Today, I consider myself lucky. I am happily married. I have the support of my amazing brothers and sisters. I have a mother who found within herself a well of fortitude that saved us from the chaos a predator brought into our home.
But others are still scared, vulnerable, and struggling for the courage to tell the truth. The message that Hollywood sends matters for them.
What if it had been your child, Cate Blanchett? Louis CK? Alec Baldwin? What if it had been you, Emma Stone? Or you, Scarlett Johansson? You knew me when I was a little girl, Diane Keaton. Have you forgotten me?
Woody Allen is a living testament to the way our society fails the survivors of sexual assault and abuse.
So imagine your seven-year-old daughter being led into an attic by Woody Allen. Imagine she spends a lifetime stricken with nausea at the mention of his name. Imagine a world that celebrates her tormenter.
Are you imagining that? Now, what’s your favorite Woody Allen movie?
Pakistani teenage activist Malala Yusufzai has told the US President that drone strikes in her country are “fuelling terrorism”.
The 16-year-old schoolgirl, who was shot in the head and neck by Taliban gunmen who attacked her school bus in Pakistan’s Swat Valley, met Barack Obama and the First Lady in the White House.
"I thanked President Obama for the United States’ work in supporting education in Pakistan and Afghanistan and for Syrian refugees," she said after the meeting.
Malala with her father Ziauddin in Edgbaston, Birmingham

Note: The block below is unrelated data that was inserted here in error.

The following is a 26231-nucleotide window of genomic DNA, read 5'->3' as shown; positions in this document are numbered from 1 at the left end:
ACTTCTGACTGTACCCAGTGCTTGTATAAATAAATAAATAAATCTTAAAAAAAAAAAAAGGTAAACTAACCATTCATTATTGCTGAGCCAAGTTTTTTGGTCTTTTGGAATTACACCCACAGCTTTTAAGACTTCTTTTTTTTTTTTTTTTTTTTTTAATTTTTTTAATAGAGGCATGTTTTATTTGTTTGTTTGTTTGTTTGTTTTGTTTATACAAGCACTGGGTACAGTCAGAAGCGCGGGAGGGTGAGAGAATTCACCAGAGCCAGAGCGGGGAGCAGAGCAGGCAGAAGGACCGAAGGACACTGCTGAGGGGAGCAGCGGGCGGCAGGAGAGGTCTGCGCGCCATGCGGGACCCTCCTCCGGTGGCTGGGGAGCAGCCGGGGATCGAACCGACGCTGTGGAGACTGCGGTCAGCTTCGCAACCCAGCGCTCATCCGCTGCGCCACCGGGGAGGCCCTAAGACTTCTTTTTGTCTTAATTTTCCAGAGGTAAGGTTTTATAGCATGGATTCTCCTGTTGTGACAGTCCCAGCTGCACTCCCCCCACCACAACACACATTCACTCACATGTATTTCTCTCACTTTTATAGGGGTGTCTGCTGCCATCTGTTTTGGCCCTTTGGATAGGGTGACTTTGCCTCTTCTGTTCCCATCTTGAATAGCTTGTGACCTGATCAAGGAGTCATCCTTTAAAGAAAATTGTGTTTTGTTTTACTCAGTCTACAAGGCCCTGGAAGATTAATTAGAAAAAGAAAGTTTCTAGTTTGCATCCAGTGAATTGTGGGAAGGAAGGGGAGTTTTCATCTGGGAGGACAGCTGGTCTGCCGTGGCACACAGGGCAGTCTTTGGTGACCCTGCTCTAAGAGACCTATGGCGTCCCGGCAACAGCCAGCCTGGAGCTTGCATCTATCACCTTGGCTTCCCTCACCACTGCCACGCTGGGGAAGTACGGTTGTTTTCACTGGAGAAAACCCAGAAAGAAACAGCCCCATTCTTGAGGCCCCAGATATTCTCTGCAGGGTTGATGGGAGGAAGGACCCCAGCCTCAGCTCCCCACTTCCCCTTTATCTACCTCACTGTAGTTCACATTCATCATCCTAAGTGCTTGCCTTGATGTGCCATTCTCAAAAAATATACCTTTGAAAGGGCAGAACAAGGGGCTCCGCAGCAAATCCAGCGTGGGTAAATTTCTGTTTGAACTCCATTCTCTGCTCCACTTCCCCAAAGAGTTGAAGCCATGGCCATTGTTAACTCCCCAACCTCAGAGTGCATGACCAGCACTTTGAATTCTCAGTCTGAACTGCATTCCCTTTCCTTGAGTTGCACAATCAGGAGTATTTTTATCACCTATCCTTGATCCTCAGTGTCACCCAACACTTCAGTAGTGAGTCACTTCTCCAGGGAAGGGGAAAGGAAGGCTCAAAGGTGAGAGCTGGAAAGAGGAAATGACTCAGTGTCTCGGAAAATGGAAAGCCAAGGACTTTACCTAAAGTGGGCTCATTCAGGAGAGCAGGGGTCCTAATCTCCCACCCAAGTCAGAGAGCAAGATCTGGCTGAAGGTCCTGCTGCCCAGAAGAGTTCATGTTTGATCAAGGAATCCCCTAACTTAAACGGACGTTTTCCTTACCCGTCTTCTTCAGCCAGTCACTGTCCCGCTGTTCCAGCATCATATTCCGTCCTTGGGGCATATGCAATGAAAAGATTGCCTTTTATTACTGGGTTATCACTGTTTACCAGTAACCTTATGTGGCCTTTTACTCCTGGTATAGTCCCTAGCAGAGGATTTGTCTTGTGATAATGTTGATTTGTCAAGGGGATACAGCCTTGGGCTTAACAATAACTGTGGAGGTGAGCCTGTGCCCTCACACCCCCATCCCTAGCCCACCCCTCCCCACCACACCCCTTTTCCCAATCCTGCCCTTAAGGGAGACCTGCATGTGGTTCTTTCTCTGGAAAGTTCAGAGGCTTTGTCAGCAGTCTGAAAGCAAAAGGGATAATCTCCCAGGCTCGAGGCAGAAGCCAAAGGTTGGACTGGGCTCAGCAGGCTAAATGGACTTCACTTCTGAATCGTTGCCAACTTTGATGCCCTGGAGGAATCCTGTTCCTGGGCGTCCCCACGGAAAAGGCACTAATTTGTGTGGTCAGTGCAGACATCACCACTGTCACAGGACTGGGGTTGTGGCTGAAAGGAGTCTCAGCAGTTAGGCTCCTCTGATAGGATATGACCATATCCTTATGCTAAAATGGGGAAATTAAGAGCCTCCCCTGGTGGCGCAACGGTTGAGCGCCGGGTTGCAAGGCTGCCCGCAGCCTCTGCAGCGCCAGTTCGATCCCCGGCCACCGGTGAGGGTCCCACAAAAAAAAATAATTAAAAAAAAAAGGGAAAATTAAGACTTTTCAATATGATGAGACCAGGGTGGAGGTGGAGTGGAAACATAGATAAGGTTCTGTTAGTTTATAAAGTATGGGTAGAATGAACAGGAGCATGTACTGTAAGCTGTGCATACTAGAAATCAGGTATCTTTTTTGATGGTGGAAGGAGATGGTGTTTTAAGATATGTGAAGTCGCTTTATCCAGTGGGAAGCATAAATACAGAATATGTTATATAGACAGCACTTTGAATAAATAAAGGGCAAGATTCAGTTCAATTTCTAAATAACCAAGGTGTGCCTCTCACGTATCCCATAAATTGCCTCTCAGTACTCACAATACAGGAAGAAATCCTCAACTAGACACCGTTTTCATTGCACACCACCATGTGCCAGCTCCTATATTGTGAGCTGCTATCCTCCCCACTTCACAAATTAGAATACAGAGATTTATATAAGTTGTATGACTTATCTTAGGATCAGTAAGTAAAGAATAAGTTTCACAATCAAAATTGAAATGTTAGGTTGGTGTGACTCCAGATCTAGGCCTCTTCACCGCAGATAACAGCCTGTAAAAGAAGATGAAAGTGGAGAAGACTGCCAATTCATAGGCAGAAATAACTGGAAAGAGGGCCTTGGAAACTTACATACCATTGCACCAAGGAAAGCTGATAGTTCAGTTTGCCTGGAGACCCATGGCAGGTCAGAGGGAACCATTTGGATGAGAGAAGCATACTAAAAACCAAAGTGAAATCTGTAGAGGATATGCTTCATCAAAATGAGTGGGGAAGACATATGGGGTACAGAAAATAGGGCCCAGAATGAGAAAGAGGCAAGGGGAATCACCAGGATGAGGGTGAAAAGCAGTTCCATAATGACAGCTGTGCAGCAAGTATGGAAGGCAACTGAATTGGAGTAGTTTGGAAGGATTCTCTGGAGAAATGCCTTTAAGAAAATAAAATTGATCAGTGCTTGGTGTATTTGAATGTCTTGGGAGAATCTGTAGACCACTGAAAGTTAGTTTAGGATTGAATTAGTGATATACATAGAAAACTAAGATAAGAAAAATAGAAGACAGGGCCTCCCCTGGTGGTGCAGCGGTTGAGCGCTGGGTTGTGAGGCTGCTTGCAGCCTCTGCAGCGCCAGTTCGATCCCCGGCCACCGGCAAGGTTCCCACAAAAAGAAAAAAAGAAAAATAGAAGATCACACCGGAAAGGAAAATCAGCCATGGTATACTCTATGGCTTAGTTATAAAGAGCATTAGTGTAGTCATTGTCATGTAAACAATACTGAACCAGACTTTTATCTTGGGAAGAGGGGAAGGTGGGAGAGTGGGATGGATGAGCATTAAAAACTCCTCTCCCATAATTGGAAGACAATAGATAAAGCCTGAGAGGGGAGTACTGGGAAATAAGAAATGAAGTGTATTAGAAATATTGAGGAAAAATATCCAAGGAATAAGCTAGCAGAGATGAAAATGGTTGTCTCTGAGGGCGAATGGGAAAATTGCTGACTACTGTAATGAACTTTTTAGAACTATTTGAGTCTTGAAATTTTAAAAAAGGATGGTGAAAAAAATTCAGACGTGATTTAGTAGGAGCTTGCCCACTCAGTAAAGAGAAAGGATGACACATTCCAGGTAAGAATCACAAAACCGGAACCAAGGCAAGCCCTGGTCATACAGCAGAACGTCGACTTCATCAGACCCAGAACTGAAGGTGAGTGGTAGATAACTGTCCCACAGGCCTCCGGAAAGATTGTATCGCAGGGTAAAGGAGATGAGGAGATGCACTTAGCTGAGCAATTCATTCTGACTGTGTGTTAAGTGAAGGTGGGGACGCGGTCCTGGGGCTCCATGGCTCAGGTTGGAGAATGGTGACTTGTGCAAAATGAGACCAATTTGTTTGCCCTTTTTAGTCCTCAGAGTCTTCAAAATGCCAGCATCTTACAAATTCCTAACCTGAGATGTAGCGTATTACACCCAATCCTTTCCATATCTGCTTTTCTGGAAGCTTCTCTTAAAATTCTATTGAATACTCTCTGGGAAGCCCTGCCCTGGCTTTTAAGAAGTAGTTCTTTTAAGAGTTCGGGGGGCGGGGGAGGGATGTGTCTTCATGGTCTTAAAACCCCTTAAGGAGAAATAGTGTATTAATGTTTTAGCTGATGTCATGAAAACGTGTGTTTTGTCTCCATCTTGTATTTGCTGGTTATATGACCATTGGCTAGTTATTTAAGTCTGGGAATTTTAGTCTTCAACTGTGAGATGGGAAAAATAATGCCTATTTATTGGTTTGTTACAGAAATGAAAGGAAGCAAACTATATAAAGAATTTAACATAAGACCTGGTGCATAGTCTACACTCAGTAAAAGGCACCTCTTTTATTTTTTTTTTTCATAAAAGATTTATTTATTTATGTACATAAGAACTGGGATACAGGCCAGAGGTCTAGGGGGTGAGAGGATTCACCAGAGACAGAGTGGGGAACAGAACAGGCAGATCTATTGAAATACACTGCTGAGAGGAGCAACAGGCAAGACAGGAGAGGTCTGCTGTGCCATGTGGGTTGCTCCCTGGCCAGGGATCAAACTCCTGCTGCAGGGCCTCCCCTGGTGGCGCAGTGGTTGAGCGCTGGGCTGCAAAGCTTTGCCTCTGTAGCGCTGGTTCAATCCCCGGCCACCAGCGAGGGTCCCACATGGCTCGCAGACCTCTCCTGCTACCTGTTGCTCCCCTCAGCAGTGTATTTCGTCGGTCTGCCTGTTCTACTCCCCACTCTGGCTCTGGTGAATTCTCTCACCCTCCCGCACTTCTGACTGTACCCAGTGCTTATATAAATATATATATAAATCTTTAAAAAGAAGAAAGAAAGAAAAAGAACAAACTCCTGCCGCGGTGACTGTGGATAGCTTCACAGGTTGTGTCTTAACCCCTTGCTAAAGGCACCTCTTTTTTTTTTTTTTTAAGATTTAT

"I also expressed my concerns that drone attacks are fuelling terrorism. Innocent victims are killed in these acts, and they lead to resentment among the Pakistani people.
"If we refocus efforts on education it will make a big impact."
The US military and the CIA have carried out hundreds of drone strikes against militant groups in the northwest Pakistan since 2004.
But the Pakistani government complains that they also frequently kill civilians and turn ordinary people against Islamabad and the US.
Malala attracted the anger of the Taliban by writing a blog chronicling the challenges of daily life under the Islamists.
Hundreds of drone strikes have been reported in Pakistan
She is now living in Britain, where she underwent treatment for the injuries sustained in the attack, and campaigns for girls’ right to education.
Mr Obama praised the teenager for her “inspiring and passionate work” and signed a proclamation to mark the International Day of the Girl.
A statement issued by the White House said: “The United States joins with the Pakistani people and so many around the world to celebrate Malala’s courage and her determination to promote the right of all girls to attend school and realise their dreams.”
Malala had been among the favourites for this year’s Nobel Peace Prize, but the award was handed to the Organisation for the Prohibition of Chemical Weapons.
In 2012 Barack Obama condemned Malala’s shooting as “barbaric”. White House spokesman Jay Carney said. “I know that the President found the news reprehensible and disgusting and tragic.”
The teenager was treated in Britain following her shooting in 2012
The Pakistani army retook control of Swat later that year, and Malala received the country’s highest civilian award.
Since then she has been nominated for several international awards for child activists - including the EU’s Sakharov human rights prize which she won earlier in the week - and has written a book about her campaign work called I Am Malala: The Girl Who Stood Up For Education And Was Shot By The Taliban.
Last week Pakistani Taliban spokesman Shahidullah Shahid said the group stood by its decision to target the teenager, who he said “targeted and criticised Islam”.
"She accepted that she attacked Islam so we we tried to kill her, and if we get another chance we will definitely kill her and that will make us feel proud.
"Islam prohibits killing women, but excepts those that support the infidels in their war against our religion."